The sixth sense

By | 2011/11/18

There’s a lot of crackpots and charlatans out there that’ll tell you they have extra-sensory perception. What skeptics seem to invariably find with such people is they’re either outright frauds, or they’re just very good at reading people. (As someone such as Derren Brown tries to point out.)

Unlike all those crackpots and charlatans though, I really do have a sixth sense.Plasma GlobeIt’s called the internet.

(Image sourced from Wikipedia.)

Laugh if you want, scoff if you will, but net connectivity does, once you’ve been using it long enough become like another sense. After all, it lets you instantly communicate with people in every corner of the globe; it lets you find out information almost irrespective of whether it’s of immense importance of the tiniest of minutia, and finally, it lets you conduct your business, regardless of where it needs to be done, from wherever else in the world you are at the time.

That sounds like telepathy, omniscience and out of body respectively.

On those grounds, why wouldn’t you call the net a sixth sense?

We’re at an interesting point in time where a vast majority of the sum of human knowledge sits at our fingertips, indexed and ready for us to search. Never has there been so much information so readily available to so many. And, as my colleagues in storage will attest to, that just continues to grow. The amount of data generated and stored yearly increases at rates which are truly staggering, as shown by this infographic.

With that sort of information at our fingertips, you’d be forgiven for briefly indulging in a narcissistic appreciation of Hamlet’s soliloquy:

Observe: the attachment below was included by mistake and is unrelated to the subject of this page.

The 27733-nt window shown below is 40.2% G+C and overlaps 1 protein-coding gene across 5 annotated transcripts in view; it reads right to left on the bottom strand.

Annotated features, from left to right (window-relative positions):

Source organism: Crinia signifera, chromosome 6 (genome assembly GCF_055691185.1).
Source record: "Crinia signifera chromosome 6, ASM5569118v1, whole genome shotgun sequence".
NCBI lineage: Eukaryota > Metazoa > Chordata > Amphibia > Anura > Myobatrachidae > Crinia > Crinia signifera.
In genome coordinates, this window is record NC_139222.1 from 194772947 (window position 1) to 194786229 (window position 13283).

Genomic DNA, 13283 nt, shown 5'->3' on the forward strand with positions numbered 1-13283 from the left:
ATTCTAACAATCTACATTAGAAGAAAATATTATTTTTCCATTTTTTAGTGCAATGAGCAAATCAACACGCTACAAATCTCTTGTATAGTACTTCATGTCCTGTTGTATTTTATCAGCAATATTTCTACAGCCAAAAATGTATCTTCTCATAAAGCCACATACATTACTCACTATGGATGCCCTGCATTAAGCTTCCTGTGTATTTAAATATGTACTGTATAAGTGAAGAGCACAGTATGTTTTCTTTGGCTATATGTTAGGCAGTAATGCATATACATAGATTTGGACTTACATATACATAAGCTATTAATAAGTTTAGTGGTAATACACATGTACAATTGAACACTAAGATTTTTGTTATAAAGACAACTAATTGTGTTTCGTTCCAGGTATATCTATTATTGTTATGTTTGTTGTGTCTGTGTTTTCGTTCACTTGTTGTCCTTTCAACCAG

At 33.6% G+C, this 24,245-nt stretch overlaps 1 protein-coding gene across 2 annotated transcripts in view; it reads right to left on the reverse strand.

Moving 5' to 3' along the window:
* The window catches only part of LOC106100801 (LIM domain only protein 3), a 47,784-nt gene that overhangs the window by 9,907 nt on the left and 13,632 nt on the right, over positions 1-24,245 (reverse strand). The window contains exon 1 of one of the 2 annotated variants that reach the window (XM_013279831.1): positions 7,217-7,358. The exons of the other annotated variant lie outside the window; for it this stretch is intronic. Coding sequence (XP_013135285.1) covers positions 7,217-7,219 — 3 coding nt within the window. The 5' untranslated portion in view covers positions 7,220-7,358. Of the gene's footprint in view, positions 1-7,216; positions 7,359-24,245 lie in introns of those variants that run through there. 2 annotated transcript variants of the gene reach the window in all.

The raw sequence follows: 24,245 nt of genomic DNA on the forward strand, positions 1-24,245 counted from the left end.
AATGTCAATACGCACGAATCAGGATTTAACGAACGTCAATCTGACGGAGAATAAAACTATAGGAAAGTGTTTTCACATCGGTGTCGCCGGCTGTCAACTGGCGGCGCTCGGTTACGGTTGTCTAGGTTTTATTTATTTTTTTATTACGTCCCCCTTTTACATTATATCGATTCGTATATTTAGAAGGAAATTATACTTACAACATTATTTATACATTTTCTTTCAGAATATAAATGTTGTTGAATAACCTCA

What a piece of work is a man! How noble in
Reason! how infinite in faculties! in form and moving
how express and admirable! In action how like an Angel!
in apprehension how like a god!

Now, pulling back from godlike delusions of grandeur, when you think of the interconnectivity offered by the internet, and the vast information potential it offers, that it can become as integrated into the faculties as any of the other senses. Sure, it relies on the other senses, but that’s not unusual though. For instance, taste and smell are inextricably linked; losing your sense of smell, even briefly, significantly impacts your sense of taste.

Never is the gulf between net-as-a-sense and five-senses-only more profound then when talking to someone who doesn’t have internet access at all. To them, breaking news is something they either see on a TV newsflash or radio broadcast. But that can be anywhere from 15 minutes to 8 hours since the news hit Twitter. (A classic example is how Twitter can now spread news of an Earthquake, out from the epicentre, faster than the shock waves.) It’s equally obvious with news surrounding people in the public eye: I got a text message from a relative saying “Did you know Steve Jobs died?” probably 4 hours after his death. That was practically old news by then, since I’d seen the news break on Twitter within minutes of it being announced. I probably would have known sooner but I was between travelling for work at the time.

In the Peter F. Hamilton Commonwealth series, there’s an enhanced version of the net called the unisphere, and everyone has direct neural connectivity to it, allowing extensive access to the sum of human knowledge.

Hamilton may be a science fiction writer, but even I as a humble Gen-Xer who happens to be strongly net-connected can see that the future lays in that direction. However, it’s not scary. It’s a new era for perception and connectivity. For over a decade now even modestly unimaginative people have been predicting a pseudo hive-mind level of connectivity thanks to the net, and with each year that passes, it becomes increasingly impossible to deny.

It’s the sixth sense.